Fine-scale changes in speed and altitude suggest protean movements in homing pigeon flights
Research output: Contribution to journal › Article
The power curve provides a basis for predicting adjustments that animals make in flight speed, for example in relation to wind, distance, habitat foraging quality and objective. However, relatively few studies have examined how animals respond to the landscape below them, which could affect speed and power allocation through modifications in climb rate and perceived predation risk. We equipped homing pigeons (Columba livia) with high-frequency loggers to examine how flight speed, and hence effort, varies in relation to topography and land cover. Pigeons showed mixed evidence for an energy-saving strategy, as they minimized climb rates by starting their ascent ahead of hills, but selected rapid speeds in their ascents. Birds did not modify their speed substantially in relation to land cover, but used higher speeds during descending flight, highlighting the importance of considering the rate of change in altitude before estimating power use from speed. Finally, we document an unexpected variability in speed and altitude over fine scales; a source of substantial energetic inefficiency. We suggest this may be a form of protean behaviour adopted to reduce predation risk when flocking is not an option, and that such a strategy could be widespread.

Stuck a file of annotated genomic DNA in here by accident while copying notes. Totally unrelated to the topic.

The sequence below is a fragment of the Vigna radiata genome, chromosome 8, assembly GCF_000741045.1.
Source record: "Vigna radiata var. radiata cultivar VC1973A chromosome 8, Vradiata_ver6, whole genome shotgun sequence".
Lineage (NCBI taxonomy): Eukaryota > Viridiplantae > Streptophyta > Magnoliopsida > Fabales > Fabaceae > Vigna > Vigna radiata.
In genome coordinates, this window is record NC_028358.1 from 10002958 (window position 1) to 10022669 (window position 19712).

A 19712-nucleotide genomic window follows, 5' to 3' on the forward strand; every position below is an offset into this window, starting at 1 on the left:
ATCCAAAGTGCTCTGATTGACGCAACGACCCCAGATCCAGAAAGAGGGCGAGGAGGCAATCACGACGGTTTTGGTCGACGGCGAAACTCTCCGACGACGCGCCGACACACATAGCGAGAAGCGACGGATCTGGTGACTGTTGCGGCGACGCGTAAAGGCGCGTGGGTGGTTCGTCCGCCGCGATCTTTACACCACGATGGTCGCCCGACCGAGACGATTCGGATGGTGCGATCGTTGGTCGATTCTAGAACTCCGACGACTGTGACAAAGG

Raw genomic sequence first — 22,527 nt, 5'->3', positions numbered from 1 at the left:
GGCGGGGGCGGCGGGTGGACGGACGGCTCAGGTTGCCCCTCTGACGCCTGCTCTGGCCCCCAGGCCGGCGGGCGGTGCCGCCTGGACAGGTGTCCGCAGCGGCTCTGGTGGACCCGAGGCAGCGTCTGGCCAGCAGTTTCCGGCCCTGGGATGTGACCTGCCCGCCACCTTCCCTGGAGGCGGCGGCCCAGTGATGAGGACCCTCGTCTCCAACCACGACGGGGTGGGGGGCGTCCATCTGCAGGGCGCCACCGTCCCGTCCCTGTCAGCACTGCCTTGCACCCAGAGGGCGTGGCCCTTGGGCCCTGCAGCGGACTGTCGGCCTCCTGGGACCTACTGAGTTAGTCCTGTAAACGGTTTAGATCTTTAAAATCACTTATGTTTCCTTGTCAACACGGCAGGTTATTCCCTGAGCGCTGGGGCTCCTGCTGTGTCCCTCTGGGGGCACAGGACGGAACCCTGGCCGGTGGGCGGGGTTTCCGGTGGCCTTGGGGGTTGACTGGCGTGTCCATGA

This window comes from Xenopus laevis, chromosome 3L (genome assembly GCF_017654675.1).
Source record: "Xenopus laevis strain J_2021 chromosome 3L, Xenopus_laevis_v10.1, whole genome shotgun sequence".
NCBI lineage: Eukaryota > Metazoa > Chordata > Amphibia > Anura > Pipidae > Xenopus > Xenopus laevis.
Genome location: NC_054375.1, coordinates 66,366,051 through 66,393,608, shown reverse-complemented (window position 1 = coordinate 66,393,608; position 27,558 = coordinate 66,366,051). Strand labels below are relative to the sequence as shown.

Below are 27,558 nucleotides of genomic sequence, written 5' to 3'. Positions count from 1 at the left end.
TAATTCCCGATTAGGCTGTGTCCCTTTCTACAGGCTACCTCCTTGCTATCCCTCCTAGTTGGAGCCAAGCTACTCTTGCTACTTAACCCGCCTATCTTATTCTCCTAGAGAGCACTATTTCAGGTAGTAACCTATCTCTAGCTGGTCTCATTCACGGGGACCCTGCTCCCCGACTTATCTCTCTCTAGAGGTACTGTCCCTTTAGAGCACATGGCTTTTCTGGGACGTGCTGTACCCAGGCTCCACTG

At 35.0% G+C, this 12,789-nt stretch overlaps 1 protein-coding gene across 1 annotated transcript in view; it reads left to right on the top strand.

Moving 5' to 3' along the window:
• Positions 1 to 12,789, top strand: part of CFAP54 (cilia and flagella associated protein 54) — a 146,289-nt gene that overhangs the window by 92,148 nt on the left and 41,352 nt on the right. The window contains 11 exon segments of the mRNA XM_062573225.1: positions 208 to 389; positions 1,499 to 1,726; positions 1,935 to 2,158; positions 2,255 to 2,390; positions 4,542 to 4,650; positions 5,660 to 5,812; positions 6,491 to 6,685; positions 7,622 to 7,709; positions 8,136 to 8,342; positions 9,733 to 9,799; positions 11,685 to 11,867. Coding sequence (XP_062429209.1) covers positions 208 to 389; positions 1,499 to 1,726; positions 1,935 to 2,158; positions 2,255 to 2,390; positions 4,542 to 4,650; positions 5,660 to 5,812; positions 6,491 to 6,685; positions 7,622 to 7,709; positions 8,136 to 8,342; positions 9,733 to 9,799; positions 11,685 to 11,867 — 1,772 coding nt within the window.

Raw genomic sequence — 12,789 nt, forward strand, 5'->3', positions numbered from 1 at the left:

|Research areas and keywords||
Subject classification (UKÄ) – MANDATORY
|Journal||Royal Society Open Science|
|Publication status||Published - 2021 May 1|